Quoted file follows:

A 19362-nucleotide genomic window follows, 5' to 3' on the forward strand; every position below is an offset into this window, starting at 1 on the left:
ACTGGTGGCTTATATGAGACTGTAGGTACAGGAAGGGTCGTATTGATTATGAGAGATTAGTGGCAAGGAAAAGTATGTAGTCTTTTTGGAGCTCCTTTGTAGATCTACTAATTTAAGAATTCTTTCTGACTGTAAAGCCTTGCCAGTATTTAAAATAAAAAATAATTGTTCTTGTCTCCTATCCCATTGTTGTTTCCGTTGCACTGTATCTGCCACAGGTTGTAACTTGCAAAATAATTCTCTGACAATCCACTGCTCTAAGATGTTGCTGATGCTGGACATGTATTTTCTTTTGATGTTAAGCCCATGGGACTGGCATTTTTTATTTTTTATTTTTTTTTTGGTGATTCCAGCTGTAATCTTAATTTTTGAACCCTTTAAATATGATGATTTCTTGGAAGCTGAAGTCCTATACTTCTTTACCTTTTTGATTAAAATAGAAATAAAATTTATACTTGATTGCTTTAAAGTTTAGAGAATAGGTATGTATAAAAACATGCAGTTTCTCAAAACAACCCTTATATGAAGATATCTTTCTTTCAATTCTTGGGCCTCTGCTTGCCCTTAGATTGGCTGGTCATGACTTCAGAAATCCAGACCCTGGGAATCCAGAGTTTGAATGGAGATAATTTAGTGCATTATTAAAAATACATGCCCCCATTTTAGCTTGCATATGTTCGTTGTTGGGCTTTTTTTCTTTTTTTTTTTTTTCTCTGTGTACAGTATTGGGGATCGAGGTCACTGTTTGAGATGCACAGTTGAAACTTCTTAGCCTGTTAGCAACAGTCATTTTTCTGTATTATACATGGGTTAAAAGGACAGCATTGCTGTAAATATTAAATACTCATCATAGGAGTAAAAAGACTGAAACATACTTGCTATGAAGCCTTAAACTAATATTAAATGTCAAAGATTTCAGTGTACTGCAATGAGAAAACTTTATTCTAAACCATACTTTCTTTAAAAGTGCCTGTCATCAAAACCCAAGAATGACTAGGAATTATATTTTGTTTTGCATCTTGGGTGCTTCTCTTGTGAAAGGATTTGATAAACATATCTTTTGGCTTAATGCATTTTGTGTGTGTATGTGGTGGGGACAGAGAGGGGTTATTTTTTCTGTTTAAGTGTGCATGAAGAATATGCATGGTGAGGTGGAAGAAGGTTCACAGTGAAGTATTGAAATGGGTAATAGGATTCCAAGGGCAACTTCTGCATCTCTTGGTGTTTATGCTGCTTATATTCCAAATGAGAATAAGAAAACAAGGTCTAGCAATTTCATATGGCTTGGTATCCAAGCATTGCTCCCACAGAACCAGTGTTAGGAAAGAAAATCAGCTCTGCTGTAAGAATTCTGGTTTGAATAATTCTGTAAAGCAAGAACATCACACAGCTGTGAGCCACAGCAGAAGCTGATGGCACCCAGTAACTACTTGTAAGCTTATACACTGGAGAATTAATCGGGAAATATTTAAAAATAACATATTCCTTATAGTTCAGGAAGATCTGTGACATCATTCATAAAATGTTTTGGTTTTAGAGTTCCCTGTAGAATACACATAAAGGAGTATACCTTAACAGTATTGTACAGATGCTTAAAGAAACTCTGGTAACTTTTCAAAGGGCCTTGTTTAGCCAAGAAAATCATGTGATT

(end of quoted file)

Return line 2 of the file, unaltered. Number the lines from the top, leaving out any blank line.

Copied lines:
ACTGGTGGCTTATATGAGACTGTAGGTACAGGAAGGGTCGTATTGATTATGAGAGATTAGTGGCAAGGAAAAGTATGTAGTCTTTTTGGAGCTCCTTTGTAGATCTACTAATTTAAGAATTCTTTCTGACTGTAAAGCCTTGCCAGTATTTAAAATAAAAAATAATTGTTCTTGTCTCCTATCCCATTGTTGTTTCCGTTGCACTGTATCTGCCACAGGTTGTAACTTGCAAAATAATTCTCTGACAATCCACTGCTCTAAGATGTTGCTGATGCTGGACATGTATTTTCTTTTGATGTTAAGCCCATGGGACTGGCATTTTTTATTTTTTATTTTTTTTTTGGTGATTCCAGCTGTAATCTTAATTTTTGAACCCTTTAAATATGATGATTTCTTGGAAGCTGAAGTCCTATACTTCTTTACCTTTTTGATTAAAATAGAAATAAAATTTATACTTGATTGCTTTAAAGTTTAGAGAATAGGTATGTATAAAAACATGCAGTTTCTCAAAACAACCCTTATATGAAGATATCTTTCTTTCAATTCTTGGGCCTCTGCTTGCCCTTAGATTGGCTGGTCATGACTTCAGAAATCCAGACCCTGGGAATCCAGAGTTTGAATGGAGATAATTTAGTGCATTATTAAAAATACATGCCCCCATTTTAGCTTGCATATGTTCGTTGTTGGGCTTTTTTTCTTTTTTTTTTTTTTCTCTGTGTACAGTATTGGGGATCGAGGTCACTGTTTGAGATGCACAGTTGAAACTTCTTAGCCTGTTAGCAACAGTCATTTTTCTGTATTATACATGGGTTAAAAGGACAGCATTGCTGTAAATATTAAATACTCATCATAGGAGTAAAAAGACTGAAACATACTTGCTATGAAGCCTTAAACTAATATTAAATGTCAAAGATTTCAGTGTACTGCAATGAGAAAACTTTATTCTAAACCATACTTTCTTTAAAAGTGCCTGTCATCAAAACCCAAGAATGACTAGGAATTATATTTTGTTTTGCATCTTGGGTGCTTCTCTTGTGAAAGGATTTGATAAACATATCTTTTGGCTTAATGCATTTTGTGTGTGTATGTGGTGGGGACAGAGAGGGGTTATTTTTTCTGTTTAAGTGTGCATGAAGAATATGCATGGTGAGGTGGAAGAAGGTTCACAGTGAAGTATTGAAATGGGTAATAGGATTCCAAGGGCAACTTCTGCATCTCTTGGTGTTTATGCTGCTTATATTCCAAATGAGAATAAGAAAACAAGGTCTAGCAATTTCATATGGCTTGGTATCCAAGCATTGCTCCCACAGAACCAGTGTTAGGAAAGAAAATCAGCTCTGCTGTAAGAATTCTGGTTTGAATAATTCTGTAAAGCAAGAACATCACACAGCTGTGAGCCACAGCAGAAGCTGATGGCACCCAGTAACTACTTGTAAGCTTATACACTGGAGAATTAATCGGGAAATATTTAAAAATAACATATTCCTTATAGTTCAGGAAGATCTGTGACATCATTCATAAAATGTTTTGGTTTTAGAGTTCCCTGTAGAATACACATAAAGGAGTATACCTTAACAGTATTGTACAGATGCTTAAAGAAACTCTGGTAACTTTTCAAAGGGCCTTGTTTAGCCAAGAAAATCATGTGATT